|Nutrition Facts (per serving)|
|Amount per serving|
|% Daily Value*|
|Total Fat 0g||0%|
|Saturated Fat 0g||0%|
|Total Carbohydrate 14g||5%|
|Dietary Fiber 0g||1%|
|Total Sugars 14g|
|Vitamin C 1mg||5%|
|*The % Daily Value (DV) tells you how much a nutrient in a food serving contributes to a daily diet. 2,000 calories a day is used for general nutrition advice.|
Summer is the season for fresh cherries and making brandied cherries allows you to enjoy their sweet taste year-round. This is an excellent way to preserve the fresh fruit while creating a boozy little treat. Brandied cherries are excellent as ice cream and dessert toppings, or you can skewer them for a cocktail garnish. As an extra bonus, you can add a splash of the spiced brandy syrup to Manhattans, metropolitans, and other cocktails.
Pitting the cherries is the most time-consuming part of this brandied cherry recipe, but it's all rather easy. Once the cherries are prepared, you'll make a spiced syrup, add brandy, then let the cherries steep until everything cools down. There are even storage options: Can the cherries if you prefer or just stick the jar in the fridge.
There are many ways to vary the flavor of brandied cherries. You can include just a few of the recipe's spices or add others in any combination you like. During the peak of cherry season, make up a few variations in separate jars, label each with your custom recipe, then enjoy discovering which combinations you like most.
1/2 pounds fresh cherries, about 4 cups
1 cup water
1/2 cup brown sugar, firmly packed
1/2 cup granulated sugar
1 teaspoon vanilla extract
1 pod star anise
1 cinnamon stick
1 cup brandy
Steps to Make It
Gather the ingredients.
Rinse the cherries, then remove the pits using a cherry pitter or alternative objects such as a toothpick, chopstick, or unbent paper clip. Work over a bowl to catch the cherry juice along with the pits, placing the pitted cherries in a separate bowl.
In a medium saucepan, bring the water to a boil. Add the brown and white sugars and stir until completely dissolved.
Reduce the heat to a simmer. Add the vanilla extract, cardamom, cloves, allspice, star anise, and cinnamon stick. Simmer for about 10 minutes.
Remove the pan from the heat and discard the spices. Stir in the brandy and add the pitted cherries along with any juice. Let cool to room temperature.
Use a slotted spoon to transfer the cherries to a 1-quart jar or 2 (1-pint) jars.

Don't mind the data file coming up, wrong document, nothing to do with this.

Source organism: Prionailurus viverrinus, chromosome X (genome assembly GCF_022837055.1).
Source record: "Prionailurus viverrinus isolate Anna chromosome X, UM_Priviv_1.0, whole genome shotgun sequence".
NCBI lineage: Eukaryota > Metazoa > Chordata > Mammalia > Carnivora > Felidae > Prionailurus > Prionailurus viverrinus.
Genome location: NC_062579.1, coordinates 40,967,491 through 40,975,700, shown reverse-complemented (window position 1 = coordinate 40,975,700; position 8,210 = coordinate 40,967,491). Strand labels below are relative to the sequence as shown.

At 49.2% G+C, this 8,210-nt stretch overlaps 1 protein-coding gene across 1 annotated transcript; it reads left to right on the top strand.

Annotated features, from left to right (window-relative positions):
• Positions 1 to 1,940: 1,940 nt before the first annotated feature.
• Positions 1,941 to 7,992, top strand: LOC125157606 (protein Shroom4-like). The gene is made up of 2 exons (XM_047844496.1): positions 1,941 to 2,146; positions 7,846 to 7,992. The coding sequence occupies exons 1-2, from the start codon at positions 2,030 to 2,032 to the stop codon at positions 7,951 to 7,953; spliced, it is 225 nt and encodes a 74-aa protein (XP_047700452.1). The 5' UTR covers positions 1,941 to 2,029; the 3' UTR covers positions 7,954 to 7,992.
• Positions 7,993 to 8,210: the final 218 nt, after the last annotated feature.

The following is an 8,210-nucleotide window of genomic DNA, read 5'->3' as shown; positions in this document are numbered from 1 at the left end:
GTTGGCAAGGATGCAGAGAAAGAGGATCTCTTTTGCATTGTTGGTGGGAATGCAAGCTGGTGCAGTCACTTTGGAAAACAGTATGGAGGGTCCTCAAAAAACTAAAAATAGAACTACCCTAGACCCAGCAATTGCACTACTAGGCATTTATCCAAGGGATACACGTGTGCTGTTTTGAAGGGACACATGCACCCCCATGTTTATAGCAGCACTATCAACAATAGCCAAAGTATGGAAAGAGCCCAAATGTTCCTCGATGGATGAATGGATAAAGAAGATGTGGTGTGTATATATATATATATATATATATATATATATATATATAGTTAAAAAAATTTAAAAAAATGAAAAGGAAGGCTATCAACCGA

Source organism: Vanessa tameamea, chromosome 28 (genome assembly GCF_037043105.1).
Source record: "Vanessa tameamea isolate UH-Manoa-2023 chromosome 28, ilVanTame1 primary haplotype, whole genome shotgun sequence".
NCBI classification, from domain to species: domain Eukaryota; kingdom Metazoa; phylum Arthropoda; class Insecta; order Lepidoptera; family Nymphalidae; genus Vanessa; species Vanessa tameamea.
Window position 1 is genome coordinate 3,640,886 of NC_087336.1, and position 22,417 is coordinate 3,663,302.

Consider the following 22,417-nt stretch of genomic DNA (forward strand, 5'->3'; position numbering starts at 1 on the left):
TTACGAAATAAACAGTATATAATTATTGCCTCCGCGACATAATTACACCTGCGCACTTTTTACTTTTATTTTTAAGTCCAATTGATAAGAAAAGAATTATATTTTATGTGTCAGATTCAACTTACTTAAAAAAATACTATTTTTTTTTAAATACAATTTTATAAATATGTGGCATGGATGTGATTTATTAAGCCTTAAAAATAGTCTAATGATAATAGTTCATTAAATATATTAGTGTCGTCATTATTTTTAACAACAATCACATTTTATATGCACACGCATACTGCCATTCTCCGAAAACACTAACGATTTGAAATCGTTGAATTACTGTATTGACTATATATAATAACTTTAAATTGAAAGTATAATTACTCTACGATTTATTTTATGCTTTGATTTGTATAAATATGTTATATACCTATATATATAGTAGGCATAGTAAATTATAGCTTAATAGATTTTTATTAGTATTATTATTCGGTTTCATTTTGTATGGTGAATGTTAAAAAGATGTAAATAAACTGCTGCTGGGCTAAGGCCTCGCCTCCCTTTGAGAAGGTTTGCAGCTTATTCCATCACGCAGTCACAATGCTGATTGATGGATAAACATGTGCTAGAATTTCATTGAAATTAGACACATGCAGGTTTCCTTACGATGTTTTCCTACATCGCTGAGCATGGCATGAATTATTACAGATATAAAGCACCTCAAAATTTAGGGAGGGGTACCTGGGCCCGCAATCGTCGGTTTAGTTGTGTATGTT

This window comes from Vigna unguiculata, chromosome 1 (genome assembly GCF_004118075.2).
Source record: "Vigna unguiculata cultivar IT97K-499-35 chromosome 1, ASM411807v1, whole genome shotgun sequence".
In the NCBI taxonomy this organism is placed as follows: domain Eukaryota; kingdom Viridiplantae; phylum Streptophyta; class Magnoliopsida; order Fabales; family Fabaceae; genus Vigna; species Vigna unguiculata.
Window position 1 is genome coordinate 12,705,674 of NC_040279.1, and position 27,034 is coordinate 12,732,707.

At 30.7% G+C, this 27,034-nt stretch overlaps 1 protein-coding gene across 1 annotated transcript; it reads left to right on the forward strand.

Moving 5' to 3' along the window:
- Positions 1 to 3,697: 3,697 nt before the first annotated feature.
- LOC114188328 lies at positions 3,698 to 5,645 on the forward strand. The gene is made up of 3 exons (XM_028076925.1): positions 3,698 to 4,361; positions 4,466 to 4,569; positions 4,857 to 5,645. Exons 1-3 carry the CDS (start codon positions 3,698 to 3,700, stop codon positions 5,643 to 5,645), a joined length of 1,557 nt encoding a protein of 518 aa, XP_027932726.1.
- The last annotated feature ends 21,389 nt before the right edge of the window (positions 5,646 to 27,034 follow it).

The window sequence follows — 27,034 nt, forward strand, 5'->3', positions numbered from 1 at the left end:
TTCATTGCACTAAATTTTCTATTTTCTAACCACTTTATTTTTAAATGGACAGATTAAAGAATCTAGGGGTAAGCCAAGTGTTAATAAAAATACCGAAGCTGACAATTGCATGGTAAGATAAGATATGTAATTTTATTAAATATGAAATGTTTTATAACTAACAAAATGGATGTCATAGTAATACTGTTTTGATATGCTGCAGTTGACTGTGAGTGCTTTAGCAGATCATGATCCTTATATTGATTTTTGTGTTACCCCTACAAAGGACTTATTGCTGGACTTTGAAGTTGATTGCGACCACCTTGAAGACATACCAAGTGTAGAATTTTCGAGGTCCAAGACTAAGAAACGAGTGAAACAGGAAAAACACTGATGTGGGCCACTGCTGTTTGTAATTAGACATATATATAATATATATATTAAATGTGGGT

Pour the liquid over the cherries, covering them completely while leaving 1/2-inch of headspace in the jar. Secure the lid.
Place the jar in the refrigerator. If you prefer to use a traditional canning method, process the jar in boiling water for 10 minutes, allow it to cool, then store in a cool, dark place such as a cupboard or pantry. Either way, let the brandied cherries rest for six weeks before using to allow the flavor to develop.
- Pitting cherries is a messy affair, especially at the height of the cherry season when they're super juicy. Wear an apron or clothing you don't mind getting splashed with cherry juice. Have a damp cloth handy to wipe up the counter and to clean your hands.
- If you want to leave the stem intact, use the tip of a vegetable peeler or paper clip to carefully pit the cherry from the bottom. It's preferable to trim the stem to half its size.
- Strain the cherry juice from the bowl of pits with a fine-mesh strainer held over the pitted cherries.
- Whether stored in the refrigerator or canned using the water bath, the unopened jar of cherries should keep for up to a year (until next cherry season).
- Once opened, keep the jar of brandied cherries chilled in the refrigerator and enjoy them within a week. Use multiple smaller jars if you won't consume a full quart of cherries within that time.
- Use 1 cup of white sugar alone or switch to raw sugar.
- Use a flavored brandy that will complement the cherries. Apple brandies, such as calvados or applejack, are a good choice or try a cherry brandy like Germany's kirschwasser.
- Add a 2-inch piece of lemon zest to the spiced syrup.
- Add juniper berries, mace, or nutmeg.
- Use a whole vanilla bean instead of extract, adding it to the syrup then including it in the jar. Maximize the flavor by cutting a slit down one side of the pod.